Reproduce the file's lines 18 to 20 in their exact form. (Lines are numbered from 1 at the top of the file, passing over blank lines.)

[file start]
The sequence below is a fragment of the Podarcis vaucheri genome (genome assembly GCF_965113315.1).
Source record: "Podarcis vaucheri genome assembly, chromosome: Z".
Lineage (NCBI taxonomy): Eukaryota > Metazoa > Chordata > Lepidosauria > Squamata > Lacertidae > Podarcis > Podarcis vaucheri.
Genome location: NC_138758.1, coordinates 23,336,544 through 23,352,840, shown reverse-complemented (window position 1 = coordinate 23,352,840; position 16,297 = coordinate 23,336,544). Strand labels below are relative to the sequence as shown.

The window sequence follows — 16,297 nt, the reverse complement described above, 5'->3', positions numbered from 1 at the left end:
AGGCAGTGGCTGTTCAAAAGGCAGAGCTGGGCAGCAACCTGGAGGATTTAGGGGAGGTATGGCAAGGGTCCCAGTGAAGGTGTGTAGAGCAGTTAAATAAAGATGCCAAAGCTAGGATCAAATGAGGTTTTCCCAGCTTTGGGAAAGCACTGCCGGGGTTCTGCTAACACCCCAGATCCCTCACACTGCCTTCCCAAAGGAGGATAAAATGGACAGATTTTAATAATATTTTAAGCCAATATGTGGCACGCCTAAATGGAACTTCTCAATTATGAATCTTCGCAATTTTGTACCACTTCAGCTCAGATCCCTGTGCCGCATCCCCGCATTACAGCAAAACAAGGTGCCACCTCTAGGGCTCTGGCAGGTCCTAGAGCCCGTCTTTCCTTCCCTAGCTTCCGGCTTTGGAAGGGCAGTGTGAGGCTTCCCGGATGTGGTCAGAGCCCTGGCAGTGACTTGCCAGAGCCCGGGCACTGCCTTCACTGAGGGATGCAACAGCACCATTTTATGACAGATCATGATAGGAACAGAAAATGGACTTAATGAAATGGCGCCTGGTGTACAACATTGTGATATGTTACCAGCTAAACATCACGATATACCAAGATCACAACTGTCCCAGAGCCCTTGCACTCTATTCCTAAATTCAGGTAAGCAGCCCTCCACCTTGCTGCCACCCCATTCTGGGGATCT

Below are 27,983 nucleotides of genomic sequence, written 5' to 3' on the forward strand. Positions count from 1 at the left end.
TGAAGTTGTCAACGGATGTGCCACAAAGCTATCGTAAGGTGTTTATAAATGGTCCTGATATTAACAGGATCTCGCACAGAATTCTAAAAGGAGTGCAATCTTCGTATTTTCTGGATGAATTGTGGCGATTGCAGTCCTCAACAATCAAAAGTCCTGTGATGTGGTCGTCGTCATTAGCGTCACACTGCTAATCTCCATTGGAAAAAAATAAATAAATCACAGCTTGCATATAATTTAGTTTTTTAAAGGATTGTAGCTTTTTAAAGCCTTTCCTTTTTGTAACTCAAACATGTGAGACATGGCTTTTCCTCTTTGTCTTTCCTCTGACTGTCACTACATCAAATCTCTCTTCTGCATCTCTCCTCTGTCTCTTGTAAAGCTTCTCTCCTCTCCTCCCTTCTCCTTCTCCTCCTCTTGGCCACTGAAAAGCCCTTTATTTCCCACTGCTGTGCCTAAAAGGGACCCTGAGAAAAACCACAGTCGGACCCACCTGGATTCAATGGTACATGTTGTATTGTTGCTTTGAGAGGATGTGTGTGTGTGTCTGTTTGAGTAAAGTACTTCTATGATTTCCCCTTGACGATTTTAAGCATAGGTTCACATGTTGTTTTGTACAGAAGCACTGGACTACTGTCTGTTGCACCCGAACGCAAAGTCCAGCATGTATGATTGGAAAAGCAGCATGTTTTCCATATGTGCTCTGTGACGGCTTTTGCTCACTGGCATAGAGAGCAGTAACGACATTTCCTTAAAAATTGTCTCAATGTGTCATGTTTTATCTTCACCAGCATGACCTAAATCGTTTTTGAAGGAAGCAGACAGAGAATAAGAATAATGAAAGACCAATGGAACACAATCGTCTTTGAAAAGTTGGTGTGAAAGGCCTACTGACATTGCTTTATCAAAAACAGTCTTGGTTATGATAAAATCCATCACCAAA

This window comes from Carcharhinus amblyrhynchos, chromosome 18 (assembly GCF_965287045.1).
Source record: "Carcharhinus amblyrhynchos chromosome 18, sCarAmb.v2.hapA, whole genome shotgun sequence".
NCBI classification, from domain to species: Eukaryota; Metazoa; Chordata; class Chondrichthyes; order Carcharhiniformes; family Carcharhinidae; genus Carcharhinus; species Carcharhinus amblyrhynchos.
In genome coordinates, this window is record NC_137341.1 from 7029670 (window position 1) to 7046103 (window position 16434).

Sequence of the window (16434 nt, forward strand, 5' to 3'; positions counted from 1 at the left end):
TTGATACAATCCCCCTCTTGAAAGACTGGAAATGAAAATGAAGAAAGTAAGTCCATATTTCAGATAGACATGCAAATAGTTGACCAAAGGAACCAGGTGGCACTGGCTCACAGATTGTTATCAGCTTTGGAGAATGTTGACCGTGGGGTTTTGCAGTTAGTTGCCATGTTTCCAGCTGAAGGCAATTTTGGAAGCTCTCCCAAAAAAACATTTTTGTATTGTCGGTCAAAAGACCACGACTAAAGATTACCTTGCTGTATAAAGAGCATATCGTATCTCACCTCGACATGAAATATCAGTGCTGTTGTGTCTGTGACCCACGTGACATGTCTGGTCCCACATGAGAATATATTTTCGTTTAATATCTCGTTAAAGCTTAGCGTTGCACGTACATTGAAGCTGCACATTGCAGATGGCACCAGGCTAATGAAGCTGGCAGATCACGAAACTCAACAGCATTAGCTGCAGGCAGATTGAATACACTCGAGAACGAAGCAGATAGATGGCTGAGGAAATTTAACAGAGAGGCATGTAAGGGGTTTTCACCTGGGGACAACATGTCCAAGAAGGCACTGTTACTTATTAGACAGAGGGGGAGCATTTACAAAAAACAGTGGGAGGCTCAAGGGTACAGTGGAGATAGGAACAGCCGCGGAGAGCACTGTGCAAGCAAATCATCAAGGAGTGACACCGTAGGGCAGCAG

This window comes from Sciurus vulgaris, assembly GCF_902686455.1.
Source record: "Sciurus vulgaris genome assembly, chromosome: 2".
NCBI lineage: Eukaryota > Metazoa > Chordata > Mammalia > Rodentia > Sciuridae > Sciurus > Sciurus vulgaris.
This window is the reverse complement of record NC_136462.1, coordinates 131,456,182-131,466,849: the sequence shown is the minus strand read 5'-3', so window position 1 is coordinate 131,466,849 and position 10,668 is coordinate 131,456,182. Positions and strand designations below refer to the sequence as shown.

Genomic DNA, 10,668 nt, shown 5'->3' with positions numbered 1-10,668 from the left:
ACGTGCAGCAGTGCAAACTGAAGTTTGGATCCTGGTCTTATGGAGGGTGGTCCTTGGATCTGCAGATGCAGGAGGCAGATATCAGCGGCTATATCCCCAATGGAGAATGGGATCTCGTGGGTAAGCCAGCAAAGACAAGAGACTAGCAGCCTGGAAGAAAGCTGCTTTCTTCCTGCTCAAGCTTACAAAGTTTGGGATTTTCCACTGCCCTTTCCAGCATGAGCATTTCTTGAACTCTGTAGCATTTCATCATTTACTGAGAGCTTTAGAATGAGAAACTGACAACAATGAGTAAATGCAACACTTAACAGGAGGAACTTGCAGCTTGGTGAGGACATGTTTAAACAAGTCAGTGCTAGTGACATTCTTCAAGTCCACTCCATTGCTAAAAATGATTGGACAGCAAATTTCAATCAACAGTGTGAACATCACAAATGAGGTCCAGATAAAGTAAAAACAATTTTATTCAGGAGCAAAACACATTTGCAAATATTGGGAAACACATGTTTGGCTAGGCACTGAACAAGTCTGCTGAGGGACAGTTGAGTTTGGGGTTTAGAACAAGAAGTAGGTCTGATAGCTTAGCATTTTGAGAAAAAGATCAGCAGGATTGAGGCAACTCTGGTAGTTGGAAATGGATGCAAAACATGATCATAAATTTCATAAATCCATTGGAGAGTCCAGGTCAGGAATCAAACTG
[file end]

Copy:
This window is the reverse complement of record NC_136462.1, coordinates 131,456,182-131,466,849: the sequence shown is the minus strand read 5'-3', so window position 1 is coordinate 131,466,849 and position 10,668 is coordinate 131,456,182. Positions and strand designations below refer to the sequence as shown.

Genomic DNA, 10,668 nt, shown 5'->3' with positions numbered 1-10,668 from the left:
ACGTGCAGCAGTGCAAACTGAAGTTTGGATCCTGGTCTTATGGAGGGTGGTCCTTGGATCTGCAGATGCAGGAGGCAGATATCAGCGGCTATATCCCCAATGGAGAATGGGATCTCGTGGGTAAGCCAGCAAAGACAAGAGACTAGCAGCCTGGAAGAAAGCTGCTTTCTTCCTGCTCAAGCTTACAAAGTTTGGGATTTTCCACTGCCCTTTCCAGCATGAGCATTTCTTGAACTCTGTAGCATTTCATCATTTACTGAGAGCTTTAGAATGAGAAACTGACAACAATGAGTAAATGCAACACTTAACAGGAGGAACTTGCAGCTTGGTGAGGACATGTTTAAACAAGTCAGTGCTAGTGACATTCTTCAAGTCCACTCCATTGCTAAAAATGATTGGACAGCAAATTTCAATCAACAGTGTGAACATCACAAATGAGGTCCAGATAAAGTAAAAACAATTTTATTCAGGAGCAAAACACATTTGCAAATATTGGGAAACACATGTTTGGCTAGGCACTGAACAAGTCTGCTGAGGGACAGTTGAGTTTGGGGTTTAGAACAAGAAGTAGGTCTGATAGCTTAGCATTTTGAGAAAAAGATCAGCAGGATTGAGGCAACTCTGGTAGTTGGAAATGGATGCAAAACATGATCATAAATTTCATAAATCCATTGGAGAGTCCAGGTCAGGAATCAAACTG